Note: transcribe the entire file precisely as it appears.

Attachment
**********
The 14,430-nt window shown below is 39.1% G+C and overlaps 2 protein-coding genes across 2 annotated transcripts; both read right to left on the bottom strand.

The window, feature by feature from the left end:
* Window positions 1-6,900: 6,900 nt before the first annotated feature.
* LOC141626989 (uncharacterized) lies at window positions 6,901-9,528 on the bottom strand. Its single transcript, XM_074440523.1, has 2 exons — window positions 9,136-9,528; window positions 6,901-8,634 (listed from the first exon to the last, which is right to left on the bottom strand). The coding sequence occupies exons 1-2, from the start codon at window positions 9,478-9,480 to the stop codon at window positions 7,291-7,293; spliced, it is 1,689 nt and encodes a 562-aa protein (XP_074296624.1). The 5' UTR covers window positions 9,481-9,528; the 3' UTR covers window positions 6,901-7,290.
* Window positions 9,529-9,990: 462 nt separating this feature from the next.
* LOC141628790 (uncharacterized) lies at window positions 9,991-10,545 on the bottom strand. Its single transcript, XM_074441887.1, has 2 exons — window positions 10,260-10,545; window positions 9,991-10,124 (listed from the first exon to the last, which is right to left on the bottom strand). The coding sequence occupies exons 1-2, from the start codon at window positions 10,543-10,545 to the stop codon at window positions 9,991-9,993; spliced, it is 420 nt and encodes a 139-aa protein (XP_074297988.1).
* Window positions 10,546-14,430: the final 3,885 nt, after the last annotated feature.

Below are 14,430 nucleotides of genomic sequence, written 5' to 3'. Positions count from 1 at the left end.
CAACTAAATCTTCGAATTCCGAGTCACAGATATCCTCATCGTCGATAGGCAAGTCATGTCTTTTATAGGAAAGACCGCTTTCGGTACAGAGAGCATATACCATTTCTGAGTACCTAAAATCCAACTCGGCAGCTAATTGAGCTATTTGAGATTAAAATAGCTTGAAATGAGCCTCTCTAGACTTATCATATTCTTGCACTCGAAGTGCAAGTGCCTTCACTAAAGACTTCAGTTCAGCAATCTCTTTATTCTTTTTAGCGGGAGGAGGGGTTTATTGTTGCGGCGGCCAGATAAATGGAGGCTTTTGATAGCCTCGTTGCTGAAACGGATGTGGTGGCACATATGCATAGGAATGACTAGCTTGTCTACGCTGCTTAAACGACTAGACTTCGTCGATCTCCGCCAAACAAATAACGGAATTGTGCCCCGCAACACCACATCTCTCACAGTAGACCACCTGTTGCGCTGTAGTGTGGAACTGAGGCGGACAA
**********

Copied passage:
The 14,430-nt window shown below is 39.1% G+C and overlaps 2 protein-coding genes across 2 annotated transcripts; both read right to left on the bottom strand.

The window, feature by feature from the left end:
* Window positions 1-6,900: 6,900 nt before the first annotated feature.
* LOC141626989 (uncharacterized) lies at window positions 6,901-9,528 on the bottom strand. Its single transcript, XM_074440523.1, has 2 exons — window positions 9,136-9,528; window positions 6,901-8,634 (listed from the first exon to the last, which is right to left on the bottom strand). The coding sequence occupies exons 1-2, from the start codon at window positions 9,478-9,480 to the stop codon at window positions 7,291-7,293; spliced, it is 1,689 nt and encodes a 562-aa protein (XP_074296624.1). The 5' UTR covers window positions 9,481-9,528; the 3' UTR covers window positions 6,901-7,290.
* Window positions 9,529-9,990: 462 nt separating this feature from the next.
* LOC141628790 (uncharacterized) lies at window positions 9,991-10,545 on the bottom strand. Its single transcript, XM_074441887.1, has 2 exons — window positions 10,260-10,545; window positions 9,991-10,124 (listed from the first exon to the last, which is right to left on the bottom strand). The coding sequence occupies exons 1-2, from the start codon at window positions 10,543-10,545 to the stop codon at window positions 9,991-9,993; spliced, it is 420 nt and encodes a 139-aa protein (XP_074297988.1).
* Window positions 10,546-14,430: the final 3,885 nt, after the last annotated feature.

Below are 14,430 nucleotides of genomic sequence, written 5' to 3'. Positions count from 1 at the left end.
CAACTAAATCTTCGAATTCCGAGTCACAGATATCCTCATCGTCGATAGGCAAGTCATGTCTTTTATAGGAAAGACCGCTTTCGGTACAGAGAGCATATACCATTTCTGAGTACCTAAAATCCAACTCGGCAGCTAATTGAGCTATTTGAGATTAAAATAGCTTGAAATGAGCCTCTCTAGACTTATCATATTCTTGCACTCGAAGTGCAAGTGCCTTCACTAAAGACTTCAGTTCAGCAATCTCTTTATTCTTTTTAGCGGGAGGAGGGGTTTATTGTTGCGGCGGCCAGATAAATGGAGGCTTTTGATAGCCTCGTTGCTGAAACGGATGTGGTGGCACATATGCATAGGAATGACTAGCTTGTCTACGCTGCTTAAACGACTAGACTTCGTCGATCTCCGCCAAACAAATAACGGAATTGTGCCCCGCAACACCACATCTCTCACAGTAGACCACCTGTTGCGCTGTAGTGTGGAACTGAGGCGGACAA